Mobile refractive screening technology yields real-world applications

Added benefit of portable diagnostics brings autorefraction to underserved populace

New York—With a small, mobile platform, autorefractive technology (SVOne Pro, Smart Vision Labs) allows virtually anyone capable of operating a mobile device to conduct an autorefraction, potentially opening the door to providing refractive screening virtually anywhere in the world, or just outside office walls.

The 1-pound, hand-held, smartphone-based autorefractor utilizes Hartman-Shack wavefront aberrometry. This update to the first version of the unit adds expanded measurement parameters and enhanced usability. The SVOne Pro allows the operator to see the patient’s eye when aligning the pupil, and once a good Shack-Hartmann grid is present, the software automatically records three autorefraction measurements. All of this is accomplished within 3 seconds per eye. The SVOne Pro has a spherical range of -14 to +14 D and cylindrical range of -7 to +7 D.

The SVOne Enterprise includes all the features of the SVOne Pro, but is a patient-directed vision testing station. In other words, patients can autorefract themselves using onscreen and voice prompts.

Clinical use

The device sits atop on a tripod/stand. First the device takes a photo of the patient and asks a series of patient history questions, then guides the patient through each eye’s measurement, and finally it displays the result—which can be printed or sent to a HIPAA-secured cloud account.

Most millennial patients easily performed their own refractions without any assistance; basically, anyone who can take a “selfie” can operate the unit. Once they completed the exam, and saw their refraction, most patients had a “wow” response and described the experience as “cool.” A few older patients who were able to operate it did so with mixed reactions and results.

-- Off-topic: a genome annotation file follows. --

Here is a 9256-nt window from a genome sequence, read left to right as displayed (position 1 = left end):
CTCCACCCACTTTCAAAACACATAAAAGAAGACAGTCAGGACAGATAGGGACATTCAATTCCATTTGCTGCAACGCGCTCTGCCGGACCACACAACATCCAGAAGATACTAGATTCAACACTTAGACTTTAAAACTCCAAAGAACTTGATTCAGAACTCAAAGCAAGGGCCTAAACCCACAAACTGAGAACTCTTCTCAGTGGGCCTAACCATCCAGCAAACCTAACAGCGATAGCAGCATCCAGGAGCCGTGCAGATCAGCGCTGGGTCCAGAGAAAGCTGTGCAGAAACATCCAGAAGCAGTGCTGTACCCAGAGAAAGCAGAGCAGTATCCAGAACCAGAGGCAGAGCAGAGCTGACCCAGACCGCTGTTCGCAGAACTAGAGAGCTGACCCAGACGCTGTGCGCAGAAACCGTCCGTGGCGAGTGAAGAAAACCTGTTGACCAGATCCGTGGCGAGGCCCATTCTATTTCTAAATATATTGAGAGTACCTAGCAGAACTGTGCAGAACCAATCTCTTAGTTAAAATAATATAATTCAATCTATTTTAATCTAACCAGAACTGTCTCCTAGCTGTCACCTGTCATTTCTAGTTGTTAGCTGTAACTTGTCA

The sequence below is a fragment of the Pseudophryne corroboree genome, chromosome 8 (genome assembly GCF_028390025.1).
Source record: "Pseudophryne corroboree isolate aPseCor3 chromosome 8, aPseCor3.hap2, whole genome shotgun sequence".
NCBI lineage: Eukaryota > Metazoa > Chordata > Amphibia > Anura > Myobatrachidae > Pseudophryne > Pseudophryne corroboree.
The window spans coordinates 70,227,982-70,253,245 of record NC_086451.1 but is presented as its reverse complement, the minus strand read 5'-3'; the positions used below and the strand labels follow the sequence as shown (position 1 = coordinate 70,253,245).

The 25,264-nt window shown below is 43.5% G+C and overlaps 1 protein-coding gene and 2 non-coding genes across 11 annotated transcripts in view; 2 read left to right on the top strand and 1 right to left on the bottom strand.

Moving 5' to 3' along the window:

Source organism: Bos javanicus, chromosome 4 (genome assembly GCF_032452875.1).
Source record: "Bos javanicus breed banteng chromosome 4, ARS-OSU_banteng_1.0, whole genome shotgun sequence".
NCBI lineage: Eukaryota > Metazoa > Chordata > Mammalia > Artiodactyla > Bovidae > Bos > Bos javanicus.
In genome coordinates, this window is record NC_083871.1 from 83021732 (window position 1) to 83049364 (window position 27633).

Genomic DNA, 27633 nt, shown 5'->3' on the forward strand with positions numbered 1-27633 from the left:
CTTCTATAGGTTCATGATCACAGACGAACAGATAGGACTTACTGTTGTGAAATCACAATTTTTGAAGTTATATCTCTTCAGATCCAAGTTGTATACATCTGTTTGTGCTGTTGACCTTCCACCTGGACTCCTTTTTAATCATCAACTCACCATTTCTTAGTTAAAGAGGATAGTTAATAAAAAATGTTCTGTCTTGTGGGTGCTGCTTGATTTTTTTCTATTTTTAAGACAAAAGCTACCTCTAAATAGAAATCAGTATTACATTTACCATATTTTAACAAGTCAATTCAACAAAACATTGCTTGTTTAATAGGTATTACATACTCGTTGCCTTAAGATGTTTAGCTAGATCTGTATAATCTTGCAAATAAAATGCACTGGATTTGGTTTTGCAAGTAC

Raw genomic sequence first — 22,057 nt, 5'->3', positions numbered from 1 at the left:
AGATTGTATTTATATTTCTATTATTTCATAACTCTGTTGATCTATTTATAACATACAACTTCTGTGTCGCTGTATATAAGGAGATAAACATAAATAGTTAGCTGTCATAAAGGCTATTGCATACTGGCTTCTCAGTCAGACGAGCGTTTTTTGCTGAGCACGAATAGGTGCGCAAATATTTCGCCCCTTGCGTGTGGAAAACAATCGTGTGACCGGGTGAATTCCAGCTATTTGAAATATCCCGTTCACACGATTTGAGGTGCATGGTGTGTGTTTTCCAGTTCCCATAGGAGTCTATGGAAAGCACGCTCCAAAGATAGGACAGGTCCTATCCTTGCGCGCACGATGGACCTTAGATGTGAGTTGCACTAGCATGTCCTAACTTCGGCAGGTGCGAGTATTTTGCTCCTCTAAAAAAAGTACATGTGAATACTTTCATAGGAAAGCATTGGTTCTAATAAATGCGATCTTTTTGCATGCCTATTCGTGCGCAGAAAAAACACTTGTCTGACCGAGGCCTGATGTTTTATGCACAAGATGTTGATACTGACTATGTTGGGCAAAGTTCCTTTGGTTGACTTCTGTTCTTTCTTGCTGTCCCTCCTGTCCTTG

Exam findings generated from the self-administered refraction tests were compared with the in-office legacy autorefractor and subjective exams. The results matched well for young healthy eyes, with occasional outliers. Accommodation must be controlled for with all autorefractors, and the device’s open-field design allows the patient to look in to the distance during the test. A recently published clinical study on the SVOne reported refractive measurements (in visually normal, young individuals) that were not significantly different from four other subjective and objective procedures.1

Real-world implications

The potential of these low-cost, portable diagnostic instruments is large, and is just the tip of the iceberg of what is possible. There are already smartphone attachments in development for lensometry, subjective visual acuity, and indirect ophthalmoscopy/fundus photography.

The platform may eventually measure higher-order aberrations, and perhaps even perform topography.

Its portability increases access and can help bring refractive eye care to underserved populations around the globe and here in the United States. Domestically, future versions of this device may be of value for school vision screenings, mobile medical services, pediatric medical practices, or nursing homes to name a few.

Future versions of the self-guided, vision-testing station could become integral to the burgeoning realm of telemedicine. Imagine a refractive vision-screening kiosk next to the blood pressure testing kiosk in pharmacy retail locations. Significant refractive errors can be evaluated by eye-care professionals from any location, and follow-up service can be provided or recommended as needed.

Theoretically, the device will become small and inexpensive enough to ship to consumers who could perform their own refraction and send the device back (or purchase it).

Possibilities large, limitations exist

Subjective manifest refinement of autorefraction data is the standard of care in the United States, as is a comprehensive eye examination for pathology. This technology is not going to replace autorefractors that are currently in physician’s practices, or comprehensive exams that all patients should undergo. In the near term, this technology may bring autorefraction to populations who might not otherwise have access to eye care.

Though in its infancy, this technology is promising in that it has real-world applications, and will only get better.

Reference

1. Ciuffreda KJ, Rosenfield M. Evaluation of the SVOne: A handheld, smartphone-based autorefractor. Optometry and Vision Science. 2015;92:1113-1139.

Originally Published on OphthalmologyTimes